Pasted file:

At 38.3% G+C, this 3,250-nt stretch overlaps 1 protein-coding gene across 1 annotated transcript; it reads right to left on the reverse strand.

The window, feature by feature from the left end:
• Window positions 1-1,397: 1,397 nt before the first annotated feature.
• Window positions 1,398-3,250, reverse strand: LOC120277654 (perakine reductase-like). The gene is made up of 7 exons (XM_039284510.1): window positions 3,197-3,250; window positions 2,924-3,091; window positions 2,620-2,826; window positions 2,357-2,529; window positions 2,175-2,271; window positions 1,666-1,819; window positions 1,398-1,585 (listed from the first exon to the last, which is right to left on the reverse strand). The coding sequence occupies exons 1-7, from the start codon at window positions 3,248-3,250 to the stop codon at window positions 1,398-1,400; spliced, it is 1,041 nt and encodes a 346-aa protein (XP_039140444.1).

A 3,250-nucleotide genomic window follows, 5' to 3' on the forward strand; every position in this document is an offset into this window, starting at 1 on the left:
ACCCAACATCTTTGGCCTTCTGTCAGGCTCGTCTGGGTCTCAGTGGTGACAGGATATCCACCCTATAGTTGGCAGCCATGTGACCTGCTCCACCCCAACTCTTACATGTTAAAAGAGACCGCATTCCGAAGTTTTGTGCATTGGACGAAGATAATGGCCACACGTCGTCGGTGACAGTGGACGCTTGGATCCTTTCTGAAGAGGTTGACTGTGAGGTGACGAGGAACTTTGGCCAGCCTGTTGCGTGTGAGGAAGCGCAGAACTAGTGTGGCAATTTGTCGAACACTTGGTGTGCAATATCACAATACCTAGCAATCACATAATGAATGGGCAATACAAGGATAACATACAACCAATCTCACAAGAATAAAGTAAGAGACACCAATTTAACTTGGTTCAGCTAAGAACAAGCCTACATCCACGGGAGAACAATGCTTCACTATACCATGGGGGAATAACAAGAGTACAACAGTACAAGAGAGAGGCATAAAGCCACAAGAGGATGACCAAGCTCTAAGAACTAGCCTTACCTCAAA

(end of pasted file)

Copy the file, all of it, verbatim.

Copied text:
At 38.3% G+C, this 3,250-nt stretch overlaps 1 protein-coding gene across 1 annotated transcript; it reads right to left on the reverse strand.

The window, feature by feature from the left end:
• Window positions 1-1,397: 1,397 nt before the first annotated feature.
• Window positions 1,398-3,250, reverse strand: LOC120277654 (perakine reductase-like). The gene is made up of 7 exons (XM_039284510.1): window positions 3,197-3,250; window positions 2,924-3,091; window positions 2,620-2,826; window positions 2,357-2,529; window positions 2,175-2,271; window positions 1,666-1,819; window positions 1,398-1,585 (listed from the first exon to the last, which is right to left on the reverse strand). The coding sequence occupies exons 1-7, from the start codon at window positions 3,248-3,250 to the stop codon at window positions 1,398-1,400; spliced, it is 1,041 nt and encodes a 346-aa protein (XP_039140444.1).

A 3,250-nucleotide genomic window follows, 5' to 3' on the forward strand; every position in this document is an offset into this window, starting at 1 on the left:
ACCCAACATCTTTGGCCTTCTGTCAGGCTCGTCTGGGTCTCAGTGGTGACAGGATATCCACCCTATAGTTGGCAGCCATGTGACCTGCTCCACCCCAACTCTTACATGTTAAAAGAGACCGCATTCCGAAGTTTTGTGCATTGGACGAAGATAATGGCCACACGTCGTCGGTGACAGTGGACGCTTGGATCCTTTCTGAAGAGGTTGACTGTGAGGTGACGAGGAACTTTGGCCAGCCTGTTGCGTGTGAGGAAGCGCAGAACTAGTGTGGCAATTTGTCGAACACTTGGTGTGCAATATCACAATACCTAGCAATCACATAATGAATGGGCAATACAAGGATAACATACAACCAATCTCACAAGAATAAAGTAAGAGACACCAATTTAACTTGGTTCAGCTAAGAACAAGCCTACATCCACGGGAGAACAATGCTTCACTATACCATGGGGGAATAACAAGAGTACAACAGTACAAGAGAGAGGCATAAAGCCACAAGAGGATGACCAAGCTCTAAGAACTAGCCTTACCTCAAA